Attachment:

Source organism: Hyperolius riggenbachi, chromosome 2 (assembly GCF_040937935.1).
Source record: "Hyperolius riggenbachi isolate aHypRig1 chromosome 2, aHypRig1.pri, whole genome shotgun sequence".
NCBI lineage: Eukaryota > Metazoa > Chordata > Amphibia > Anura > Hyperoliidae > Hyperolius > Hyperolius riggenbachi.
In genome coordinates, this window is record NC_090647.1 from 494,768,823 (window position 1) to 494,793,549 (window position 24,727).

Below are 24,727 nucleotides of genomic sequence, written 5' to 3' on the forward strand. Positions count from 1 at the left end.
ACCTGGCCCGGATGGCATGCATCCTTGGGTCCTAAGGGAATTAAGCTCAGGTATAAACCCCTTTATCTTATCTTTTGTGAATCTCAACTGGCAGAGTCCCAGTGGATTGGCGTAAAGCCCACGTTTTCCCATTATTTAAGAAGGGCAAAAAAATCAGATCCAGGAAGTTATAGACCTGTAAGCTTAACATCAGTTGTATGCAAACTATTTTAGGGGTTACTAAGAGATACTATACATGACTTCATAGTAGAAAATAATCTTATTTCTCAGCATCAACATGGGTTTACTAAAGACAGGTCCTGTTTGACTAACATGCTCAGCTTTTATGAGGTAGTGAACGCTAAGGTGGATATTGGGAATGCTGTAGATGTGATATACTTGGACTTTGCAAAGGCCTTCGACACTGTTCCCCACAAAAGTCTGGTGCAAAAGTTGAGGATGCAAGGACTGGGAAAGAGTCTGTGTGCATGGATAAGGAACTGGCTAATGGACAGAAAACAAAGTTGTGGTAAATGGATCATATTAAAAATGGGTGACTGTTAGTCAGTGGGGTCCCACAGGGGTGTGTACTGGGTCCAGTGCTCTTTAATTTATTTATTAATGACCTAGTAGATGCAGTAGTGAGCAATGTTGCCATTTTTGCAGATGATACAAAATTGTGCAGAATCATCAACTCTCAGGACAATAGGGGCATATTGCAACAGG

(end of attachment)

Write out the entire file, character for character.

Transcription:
Source organism: Hyperolius riggenbachi, chromosome 2 (assembly GCF_040937935.1).
Source record: "Hyperolius riggenbachi isolate aHypRig1 chromosome 2, aHypRig1.pri, whole genome shotgun sequence".
NCBI lineage: Eukaryota > Metazoa > Chordata > Amphibia > Anura > Hyperoliidae > Hyperolius > Hyperolius riggenbachi.
In genome coordinates, this window is record NC_090647.1 from 494,768,823 (window position 1) to 494,793,549 (window position 24,727).

Below are 24,727 nucleotides of genomic sequence, written 5' to 3' on the forward strand. Positions count from 1 at the left end.
ACCTGGCCCGGATGGCATGCATCCTTGGGTCCTAAGGGAATTAAGCTCAGGTATAAACCCCTTTATCTTATCTTTTGTGAATCTCAACTGGCAGAGTCCCAGTGGATTGGCGTAAAGCCCACGTTTTCCCATTATTTAAGAAGGGCAAAAAAATCAGATCCAGGAAGTTATAGACCTGTAAGCTTAACATCAGTTGTATGCAAACTATTTTAGGGGTTACTAAGAGATACTATACATGACTTCATAGTAGAAAATAATCTTATTTCTCAGCATCAACATGGGTTTACTAAAGACAGGTCCTGTTTGACTAACATGCTCAGCTTTTATGAGGTAGTGAACGCTAAGGTGGATATTGGGAATGCTGTAGATGTGATATACTTGGACTTTGCAAAGGCCTTCGACACTGTTCCCCACAAAAGTCTGGTGCAAAAGTTGAGGATGCAAGGACTGGGAAAGAGTCTGTGTGCATGGATAAGGAACTGGCTAATGGACAGAAAACAAAGTTGTGGTAAATGGATCATATTAAAAATGGGTGACTGTTAGTCAGTGGGGTCCCACAGGGGTGTGTACTGGGTCCAGTGCTCTTTAATTTATTTATTAATGACCTAGTAGATGCAGTAGTGAGCAATGTTGCCATTTTTGCAGATGATACAAAATTGTGCAGAATCATCAACTCTCAGGACAATAGGGGCATATTGCAACAGG